On April 22, Appalachian LCC GIS Analyst and Information Manager Jessica Rhodes gave a webinar presentation to 80 resource managers, scientists, and conservationists during the “Safeguarding Wildlife from Climate Change” web series.
Jessica provided a comprehensive overview of the “Riparian Restoration to Promote Climate Change Resilience” tool. This innovative riparian planting and restoration decision support tool, funded by the Appalachian LCC, allows managers and decision-makers to rapidly identify and prioritize areas along the banks of rivers, streams, and lakes for restoration. The web-based tool was developed by the U.S. Forest Service and is located on the Appalachian LCC Web Portal: applcc.org/riparian-restoration.
Jessica, who is also a Fish and Wildlife Biologist with the U.S. Fish and Wildlife Service (USFWS) Partners for Fish and Wildlife Program, began her talk explaining the importance of anticipating climate change impacts. Temperature increases associated with climate change are likely to cause dramatic changes to riparian and adjacent aquatic systems. By focusing on re-establishing forested riparian areas, partner organizations can maintain intact riparian corridors by providing shade that limits the amount of solar radiation heating the water. This will help to reduce the impacts from climate change and create more resilient aquatic communities.
She then went on to discuss how the tool was developed as well as acknowledging those who developed it. A brief overview of the tool’s datasets and the metrics used was also provided.
The rest of the webinar focused on the tool’s use and applicability towards enhancing landscape conservation. Managers can tailor the web-based tool to their own specific needs by specifying the amount of canopy cover, solar gain, elevation, or percent impervious cover. A web viewer built in combination with the tool allows users to visualize results in conjunction with other GIS data layers, such as land cover, locations of dams and gas wells, and data pertaining to the presence of cold-water dependent species such as Eastern Brook Trout to inform management decisions. Jessica concluded the talk by providing examples of how the tool could be applicable to the many conservation activities already taking place within the Appalachian LCC boundary and beyond.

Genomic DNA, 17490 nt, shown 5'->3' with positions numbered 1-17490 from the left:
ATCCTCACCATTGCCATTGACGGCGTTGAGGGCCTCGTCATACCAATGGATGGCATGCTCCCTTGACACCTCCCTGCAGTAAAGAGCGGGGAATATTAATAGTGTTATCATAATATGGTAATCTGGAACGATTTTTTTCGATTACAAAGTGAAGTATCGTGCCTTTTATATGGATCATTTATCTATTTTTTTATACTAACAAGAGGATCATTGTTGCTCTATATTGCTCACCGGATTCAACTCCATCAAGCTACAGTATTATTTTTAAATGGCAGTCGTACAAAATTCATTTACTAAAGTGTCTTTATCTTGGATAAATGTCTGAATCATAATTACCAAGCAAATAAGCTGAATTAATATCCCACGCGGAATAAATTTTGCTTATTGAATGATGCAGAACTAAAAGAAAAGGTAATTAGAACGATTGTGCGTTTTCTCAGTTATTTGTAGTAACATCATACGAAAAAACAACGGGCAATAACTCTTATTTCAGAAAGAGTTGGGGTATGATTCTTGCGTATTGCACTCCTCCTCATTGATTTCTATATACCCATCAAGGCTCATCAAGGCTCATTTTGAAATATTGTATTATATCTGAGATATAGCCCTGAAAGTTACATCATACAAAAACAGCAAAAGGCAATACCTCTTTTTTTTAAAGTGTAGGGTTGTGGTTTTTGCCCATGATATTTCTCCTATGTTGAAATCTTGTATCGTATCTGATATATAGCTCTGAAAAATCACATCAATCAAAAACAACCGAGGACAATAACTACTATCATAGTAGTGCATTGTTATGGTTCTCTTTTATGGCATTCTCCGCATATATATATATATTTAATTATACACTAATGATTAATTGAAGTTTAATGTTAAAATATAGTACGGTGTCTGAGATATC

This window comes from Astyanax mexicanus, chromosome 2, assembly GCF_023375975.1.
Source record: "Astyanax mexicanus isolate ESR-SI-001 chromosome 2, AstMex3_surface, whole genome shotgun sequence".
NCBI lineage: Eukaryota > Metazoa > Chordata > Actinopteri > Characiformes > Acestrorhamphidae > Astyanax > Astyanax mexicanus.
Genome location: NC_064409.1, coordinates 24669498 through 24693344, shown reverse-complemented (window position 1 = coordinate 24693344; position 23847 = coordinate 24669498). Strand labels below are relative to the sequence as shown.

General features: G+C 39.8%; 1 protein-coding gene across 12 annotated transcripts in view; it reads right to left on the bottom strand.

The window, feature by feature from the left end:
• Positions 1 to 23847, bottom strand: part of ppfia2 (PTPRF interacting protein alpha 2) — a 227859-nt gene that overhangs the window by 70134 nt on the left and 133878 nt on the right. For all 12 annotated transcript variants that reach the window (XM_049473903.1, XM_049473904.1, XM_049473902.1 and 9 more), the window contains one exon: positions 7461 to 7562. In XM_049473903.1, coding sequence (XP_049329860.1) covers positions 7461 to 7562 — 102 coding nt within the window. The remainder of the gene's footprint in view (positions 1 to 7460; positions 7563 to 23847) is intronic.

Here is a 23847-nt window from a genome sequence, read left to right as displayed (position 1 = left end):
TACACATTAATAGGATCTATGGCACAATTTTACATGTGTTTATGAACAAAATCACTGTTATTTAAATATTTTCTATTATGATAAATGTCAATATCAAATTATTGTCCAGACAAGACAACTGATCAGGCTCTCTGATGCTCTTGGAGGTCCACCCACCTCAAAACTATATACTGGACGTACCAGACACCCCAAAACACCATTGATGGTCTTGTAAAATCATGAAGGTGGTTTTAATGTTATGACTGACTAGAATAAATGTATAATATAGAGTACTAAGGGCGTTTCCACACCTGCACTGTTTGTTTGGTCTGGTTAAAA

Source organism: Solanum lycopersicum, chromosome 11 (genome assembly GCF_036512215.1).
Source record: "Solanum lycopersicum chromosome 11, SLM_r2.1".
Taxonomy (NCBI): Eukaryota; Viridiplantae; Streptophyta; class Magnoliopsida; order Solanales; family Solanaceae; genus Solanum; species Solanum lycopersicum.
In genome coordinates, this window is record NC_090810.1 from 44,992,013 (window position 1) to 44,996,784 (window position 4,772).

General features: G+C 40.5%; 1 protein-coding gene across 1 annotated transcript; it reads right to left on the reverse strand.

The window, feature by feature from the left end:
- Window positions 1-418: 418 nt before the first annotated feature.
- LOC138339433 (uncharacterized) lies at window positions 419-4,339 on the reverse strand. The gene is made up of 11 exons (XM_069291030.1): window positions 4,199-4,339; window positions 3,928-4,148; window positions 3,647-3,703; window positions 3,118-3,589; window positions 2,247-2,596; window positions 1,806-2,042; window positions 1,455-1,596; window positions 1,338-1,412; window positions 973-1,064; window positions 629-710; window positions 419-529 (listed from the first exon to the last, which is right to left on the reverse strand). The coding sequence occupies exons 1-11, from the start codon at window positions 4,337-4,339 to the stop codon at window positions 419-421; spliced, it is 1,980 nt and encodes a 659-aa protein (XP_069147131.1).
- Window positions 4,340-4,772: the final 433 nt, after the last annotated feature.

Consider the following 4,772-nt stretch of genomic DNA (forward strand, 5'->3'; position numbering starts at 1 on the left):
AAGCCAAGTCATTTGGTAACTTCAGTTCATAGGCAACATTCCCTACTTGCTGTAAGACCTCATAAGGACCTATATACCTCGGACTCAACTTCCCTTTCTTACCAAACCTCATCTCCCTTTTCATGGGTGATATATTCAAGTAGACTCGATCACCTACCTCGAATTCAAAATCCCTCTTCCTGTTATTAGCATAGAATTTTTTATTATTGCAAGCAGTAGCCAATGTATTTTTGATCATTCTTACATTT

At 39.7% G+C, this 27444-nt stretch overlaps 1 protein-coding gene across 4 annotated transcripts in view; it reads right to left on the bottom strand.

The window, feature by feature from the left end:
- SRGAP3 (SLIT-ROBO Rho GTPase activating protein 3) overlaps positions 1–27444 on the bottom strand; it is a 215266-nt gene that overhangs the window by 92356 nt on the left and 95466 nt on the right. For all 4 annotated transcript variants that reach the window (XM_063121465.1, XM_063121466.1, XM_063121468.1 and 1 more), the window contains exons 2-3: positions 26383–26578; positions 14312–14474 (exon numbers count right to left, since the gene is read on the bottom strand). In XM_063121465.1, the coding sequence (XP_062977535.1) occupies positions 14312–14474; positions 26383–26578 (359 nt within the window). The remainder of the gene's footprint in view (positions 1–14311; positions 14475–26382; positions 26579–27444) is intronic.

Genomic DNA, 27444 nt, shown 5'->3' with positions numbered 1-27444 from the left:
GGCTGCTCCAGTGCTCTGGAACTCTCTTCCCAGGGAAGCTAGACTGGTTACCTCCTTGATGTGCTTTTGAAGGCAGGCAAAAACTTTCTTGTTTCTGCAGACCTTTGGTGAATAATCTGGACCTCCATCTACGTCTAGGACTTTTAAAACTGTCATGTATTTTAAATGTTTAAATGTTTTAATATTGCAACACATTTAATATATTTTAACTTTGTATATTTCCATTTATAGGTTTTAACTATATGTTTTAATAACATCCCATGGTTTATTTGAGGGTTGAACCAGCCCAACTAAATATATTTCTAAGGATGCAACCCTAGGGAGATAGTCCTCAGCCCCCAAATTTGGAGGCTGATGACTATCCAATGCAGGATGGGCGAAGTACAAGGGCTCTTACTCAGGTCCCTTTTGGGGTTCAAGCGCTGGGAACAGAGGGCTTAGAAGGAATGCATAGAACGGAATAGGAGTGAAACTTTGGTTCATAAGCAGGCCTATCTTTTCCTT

Representatives from Federal and state agencies, NGOs, partnerships, land trusts, and private companies tuned into the webinar. They included U.S. Forest Service, Virginia Department of Game and Inland Fisheries, Trout Unlimited, Rio Grande Joint Venture, Hudson River Watershed Alliance, and many more. The “Safeguarding Wildlife from Climate Change” web series is hosted monthly by the U.S. Fish and Wildlife Service and the National Wildlife Federation. It seeks to increase communication and transfer of technical information between conservation professionals regarding the increasing challenges from climate change.